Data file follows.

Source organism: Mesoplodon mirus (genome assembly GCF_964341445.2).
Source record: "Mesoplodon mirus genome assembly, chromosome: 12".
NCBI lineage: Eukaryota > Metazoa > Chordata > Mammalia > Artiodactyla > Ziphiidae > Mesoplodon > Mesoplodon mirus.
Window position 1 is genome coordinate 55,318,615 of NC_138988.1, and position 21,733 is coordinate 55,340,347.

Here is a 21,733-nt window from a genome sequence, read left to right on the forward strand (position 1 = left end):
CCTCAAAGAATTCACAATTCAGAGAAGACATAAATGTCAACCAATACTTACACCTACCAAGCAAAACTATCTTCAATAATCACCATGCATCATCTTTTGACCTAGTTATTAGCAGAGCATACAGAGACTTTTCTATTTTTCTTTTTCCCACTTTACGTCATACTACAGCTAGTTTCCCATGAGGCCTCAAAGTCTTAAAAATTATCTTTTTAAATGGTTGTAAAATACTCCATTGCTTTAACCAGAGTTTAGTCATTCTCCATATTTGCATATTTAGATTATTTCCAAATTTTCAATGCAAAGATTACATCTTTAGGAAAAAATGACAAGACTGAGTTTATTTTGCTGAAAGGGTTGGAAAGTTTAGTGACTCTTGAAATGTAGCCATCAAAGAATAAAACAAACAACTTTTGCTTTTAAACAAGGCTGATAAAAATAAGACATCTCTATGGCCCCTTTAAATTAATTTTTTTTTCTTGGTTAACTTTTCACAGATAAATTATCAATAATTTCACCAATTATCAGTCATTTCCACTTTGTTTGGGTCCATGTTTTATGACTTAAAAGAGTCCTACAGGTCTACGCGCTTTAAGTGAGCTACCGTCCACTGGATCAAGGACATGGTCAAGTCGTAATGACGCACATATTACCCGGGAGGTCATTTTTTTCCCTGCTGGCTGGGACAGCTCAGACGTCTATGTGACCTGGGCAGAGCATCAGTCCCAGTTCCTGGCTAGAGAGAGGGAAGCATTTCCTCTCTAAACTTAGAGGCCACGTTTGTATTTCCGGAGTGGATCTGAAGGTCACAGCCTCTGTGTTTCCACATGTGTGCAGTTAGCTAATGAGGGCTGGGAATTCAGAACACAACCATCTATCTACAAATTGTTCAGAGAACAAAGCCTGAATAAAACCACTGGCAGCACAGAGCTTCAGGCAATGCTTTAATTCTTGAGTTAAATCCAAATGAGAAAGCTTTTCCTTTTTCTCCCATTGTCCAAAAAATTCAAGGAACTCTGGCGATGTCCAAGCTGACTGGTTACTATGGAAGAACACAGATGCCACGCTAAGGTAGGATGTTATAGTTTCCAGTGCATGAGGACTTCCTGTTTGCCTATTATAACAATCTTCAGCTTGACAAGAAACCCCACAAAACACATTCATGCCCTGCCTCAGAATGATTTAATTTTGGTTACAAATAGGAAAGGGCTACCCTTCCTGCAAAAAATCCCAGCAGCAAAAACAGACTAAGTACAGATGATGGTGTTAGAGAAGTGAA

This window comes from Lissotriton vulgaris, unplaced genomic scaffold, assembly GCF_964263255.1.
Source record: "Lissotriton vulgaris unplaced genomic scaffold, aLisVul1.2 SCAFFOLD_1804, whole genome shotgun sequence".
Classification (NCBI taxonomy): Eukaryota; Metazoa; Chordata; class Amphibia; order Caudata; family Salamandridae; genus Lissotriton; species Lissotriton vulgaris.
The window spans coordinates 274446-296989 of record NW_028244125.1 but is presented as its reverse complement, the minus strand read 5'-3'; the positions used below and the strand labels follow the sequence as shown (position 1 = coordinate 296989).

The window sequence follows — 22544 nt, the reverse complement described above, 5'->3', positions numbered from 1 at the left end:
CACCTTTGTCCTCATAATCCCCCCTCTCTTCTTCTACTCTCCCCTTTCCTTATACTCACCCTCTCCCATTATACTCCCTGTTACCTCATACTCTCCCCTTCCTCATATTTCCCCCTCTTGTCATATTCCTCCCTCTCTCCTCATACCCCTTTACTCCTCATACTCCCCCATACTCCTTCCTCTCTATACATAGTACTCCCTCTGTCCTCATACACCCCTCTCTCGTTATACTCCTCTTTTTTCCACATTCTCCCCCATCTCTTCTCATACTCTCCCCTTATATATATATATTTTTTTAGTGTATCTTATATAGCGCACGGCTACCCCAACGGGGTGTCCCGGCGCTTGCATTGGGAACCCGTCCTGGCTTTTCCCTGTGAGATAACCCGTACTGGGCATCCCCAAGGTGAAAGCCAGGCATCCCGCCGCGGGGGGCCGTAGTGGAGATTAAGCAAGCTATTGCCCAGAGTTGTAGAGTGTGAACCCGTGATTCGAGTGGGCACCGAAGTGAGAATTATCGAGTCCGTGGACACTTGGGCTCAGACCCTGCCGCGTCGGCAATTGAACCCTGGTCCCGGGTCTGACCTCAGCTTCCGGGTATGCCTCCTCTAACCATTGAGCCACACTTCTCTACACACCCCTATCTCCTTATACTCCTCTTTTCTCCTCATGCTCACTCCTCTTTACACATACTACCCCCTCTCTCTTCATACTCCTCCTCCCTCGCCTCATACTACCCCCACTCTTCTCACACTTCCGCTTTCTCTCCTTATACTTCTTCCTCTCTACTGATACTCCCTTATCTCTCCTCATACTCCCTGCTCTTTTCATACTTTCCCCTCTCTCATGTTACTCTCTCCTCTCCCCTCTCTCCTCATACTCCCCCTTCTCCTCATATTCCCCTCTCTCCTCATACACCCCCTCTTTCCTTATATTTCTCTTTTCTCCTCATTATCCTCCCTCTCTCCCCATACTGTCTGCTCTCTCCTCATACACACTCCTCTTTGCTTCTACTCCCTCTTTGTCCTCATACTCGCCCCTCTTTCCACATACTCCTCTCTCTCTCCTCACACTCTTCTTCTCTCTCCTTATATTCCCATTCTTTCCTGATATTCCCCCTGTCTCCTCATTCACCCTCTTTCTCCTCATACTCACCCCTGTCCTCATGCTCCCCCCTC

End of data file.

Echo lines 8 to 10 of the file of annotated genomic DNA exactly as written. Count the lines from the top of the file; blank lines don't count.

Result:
Source record: "Lissotriton vulgaris unplaced genomic scaffold, aLisVul1.2 SCAFFOLD_1804, whole genome shotgun sequence".
Classification (NCBI taxonomy): Eukaryota; Metazoa; Chordata; class Amphibia; order Caudata; family Salamandridae; genus Lissotriton; species Lissotriton vulgaris.
The window spans coordinates 274446-296989 of record NW_028244125.1 but is presented as its reverse complement, the minus strand read 5'-3'; the positions used below and the strand labels follow the sequence as shown (position 1 = coordinate 296989).